The history of MF59(®) adjuvant: a phoenix that arose from the ashes

Expert Rev Vaccines. 2013 Jan;12(1):13-30. doi: 10.1586/erv.12.140.


The first clinical trial of an MF59(®)-adjuvanted influenza vaccine (Novartis) was conducted 20 years ago in 1992. The product that emerged (Fluad(®), Novartis) was licensed first in Italy in 1997 and is now licensed worldwide in 30 countries. US licensure is expected in the coming years. By contrast, many alternative adjuvanted vaccines have failed to progress. The key decisions that allowed MF59 to succeed in such a challenging environment are highlighted here and the lessons that were learned along the way are discussed. MF59 was connected to vaccines that did not succeed and was perceived as a 'failure' before it was a success. Importantly, it never failed for safety reasons and was always well tolerated. Even when safety issues have emerged for alternative adjuvants, careful analysis of the substantial safety database for MF59 have shown that there are no significant concerns with widespread use, even in more 'sensitive' populations.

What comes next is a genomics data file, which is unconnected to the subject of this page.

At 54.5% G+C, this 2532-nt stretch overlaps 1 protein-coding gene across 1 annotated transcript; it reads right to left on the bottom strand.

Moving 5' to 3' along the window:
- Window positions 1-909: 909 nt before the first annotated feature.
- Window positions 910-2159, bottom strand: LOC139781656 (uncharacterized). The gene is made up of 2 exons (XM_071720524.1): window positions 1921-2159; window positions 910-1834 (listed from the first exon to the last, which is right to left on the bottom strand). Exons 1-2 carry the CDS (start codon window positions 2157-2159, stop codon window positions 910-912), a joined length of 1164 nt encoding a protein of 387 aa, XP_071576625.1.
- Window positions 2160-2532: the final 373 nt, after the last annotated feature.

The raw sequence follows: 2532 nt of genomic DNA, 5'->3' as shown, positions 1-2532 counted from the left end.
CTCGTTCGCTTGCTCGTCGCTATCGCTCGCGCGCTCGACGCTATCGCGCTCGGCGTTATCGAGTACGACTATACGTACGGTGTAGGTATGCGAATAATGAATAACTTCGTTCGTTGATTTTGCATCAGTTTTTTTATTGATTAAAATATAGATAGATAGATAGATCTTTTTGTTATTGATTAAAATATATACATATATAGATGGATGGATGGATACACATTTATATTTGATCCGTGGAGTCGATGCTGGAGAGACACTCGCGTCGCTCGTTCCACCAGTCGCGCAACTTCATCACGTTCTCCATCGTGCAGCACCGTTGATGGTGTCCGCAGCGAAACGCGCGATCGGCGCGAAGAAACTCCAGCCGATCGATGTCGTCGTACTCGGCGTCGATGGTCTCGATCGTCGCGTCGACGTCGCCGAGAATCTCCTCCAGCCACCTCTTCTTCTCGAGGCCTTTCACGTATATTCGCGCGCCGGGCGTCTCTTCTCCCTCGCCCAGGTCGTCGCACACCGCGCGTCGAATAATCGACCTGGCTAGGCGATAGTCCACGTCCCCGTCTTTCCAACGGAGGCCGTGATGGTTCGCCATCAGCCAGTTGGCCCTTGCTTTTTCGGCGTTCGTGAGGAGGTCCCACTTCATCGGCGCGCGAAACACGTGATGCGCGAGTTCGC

Publication types

  • Historical Article
  • Review

MeSH terms

  • Adjuvants, Immunologic / adverse effects
  • Adjuvants, Immunologic / history
  • Adjuvants, Immunologic / therapeutic use
  • Adult
  • Aged
  • Animals
  • Child
  • Child, Preschool
  • Clinical Trials as Topic
  • Emulsions
  • Female
  • History, 20th Century
  • Humans
  • Infant
  • Influenza A Virus, H1N1 Subtype / immunology
  • Influenza Vaccines / adverse effects
  • Influenza Vaccines / history*
  • Influenza Vaccines / therapeutic use
  • Influenza, Human / immunology
  • Influenza, Human / prevention & control*
  • Male
  • Mice
  • Polysorbates / adverse effects
  • Polysorbates / history*
  • Polysorbates / therapeutic use
  • Pregnancy
  • Squalene / adverse effects
  • Squalene / history*
  • Squalene / therapeutic use


  • Adjuvants, Immunologic
  • Emulsions
  • Influenza Vaccines
  • MF59 oil emulsion
  • Polysorbates
  • Squalene